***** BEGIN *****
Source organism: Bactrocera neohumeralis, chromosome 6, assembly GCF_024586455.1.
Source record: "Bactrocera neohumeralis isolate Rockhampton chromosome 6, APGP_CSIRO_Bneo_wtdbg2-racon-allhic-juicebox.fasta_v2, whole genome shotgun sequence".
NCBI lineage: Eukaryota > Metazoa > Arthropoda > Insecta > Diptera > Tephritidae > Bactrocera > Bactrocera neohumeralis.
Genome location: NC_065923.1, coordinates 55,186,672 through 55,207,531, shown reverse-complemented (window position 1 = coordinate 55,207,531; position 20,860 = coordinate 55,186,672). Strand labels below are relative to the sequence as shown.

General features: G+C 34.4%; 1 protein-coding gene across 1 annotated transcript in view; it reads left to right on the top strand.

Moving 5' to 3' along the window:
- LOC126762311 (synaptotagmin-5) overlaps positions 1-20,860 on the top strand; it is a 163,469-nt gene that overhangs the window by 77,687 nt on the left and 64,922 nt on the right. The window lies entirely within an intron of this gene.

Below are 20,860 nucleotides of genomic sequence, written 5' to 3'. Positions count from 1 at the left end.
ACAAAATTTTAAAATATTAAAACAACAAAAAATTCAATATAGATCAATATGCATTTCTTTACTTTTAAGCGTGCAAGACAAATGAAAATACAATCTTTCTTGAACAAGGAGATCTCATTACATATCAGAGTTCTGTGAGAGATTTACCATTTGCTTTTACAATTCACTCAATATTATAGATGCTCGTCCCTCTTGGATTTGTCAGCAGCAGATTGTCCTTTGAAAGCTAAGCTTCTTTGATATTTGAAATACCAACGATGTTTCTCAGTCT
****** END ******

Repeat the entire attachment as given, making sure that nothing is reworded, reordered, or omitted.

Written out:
Source organism: Bactrocera neohumeralis, chromosome 6, assembly GCF_024586455.1.
Source record: "Bactrocera neohumeralis isolate Rockhampton chromosome 6, APGP_CSIRO_Bneo_wtdbg2-racon-allhic-juicebox.fasta_v2, whole genome shotgun sequence".
NCBI lineage: Eukaryota > Metazoa > Arthropoda > Insecta > Diptera > Tephritidae > Bactrocera > Bactrocera neohumeralis.
Genome location: NC_065923.1, coordinates 55,186,672 through 55,207,531, shown reverse-complemented (window position 1 = coordinate 55,207,531; position 20,860 = coordinate 55,186,672). Strand labels below are relative to the sequence as shown.

General features: G+C 34.4%; 1 protein-coding gene across 1 annotated transcript in view; it reads left to right on the top strand.

Moving 5' to 3' along the window:
- LOC126762311 (synaptotagmin-5) overlaps positions 1-20,860 on the top strand; it is a 163,469-nt gene that overhangs the window by 77,687 nt on the left and 64,922 nt on the right. The window lies entirely within an intron of this gene.

Below are 20,860 nucleotides of genomic sequence, written 5' to 3'. Positions count from 1 at the left end.
ACAAAATTTTAAAATATTAAAACAACAAAAAATTCAATATAGATCAATATGCATTTCTTTACTTTTAAGCGTGCAAGACAAATGAAAATACAATCTTTCTTGAACAAGGAGATCTCATTACATATCAGAGTTCTGTGAGAGATTTACCATTTGCTTTTACAATTCACTCAATATTATAGATGCTCGTCCCTCTTGGATTTGTCAGCAGCAGATTGTCCTTTGAAAGCTAAGCTTCTTTGATATTTGAAATACCAACGATGTTTCTCAGTCT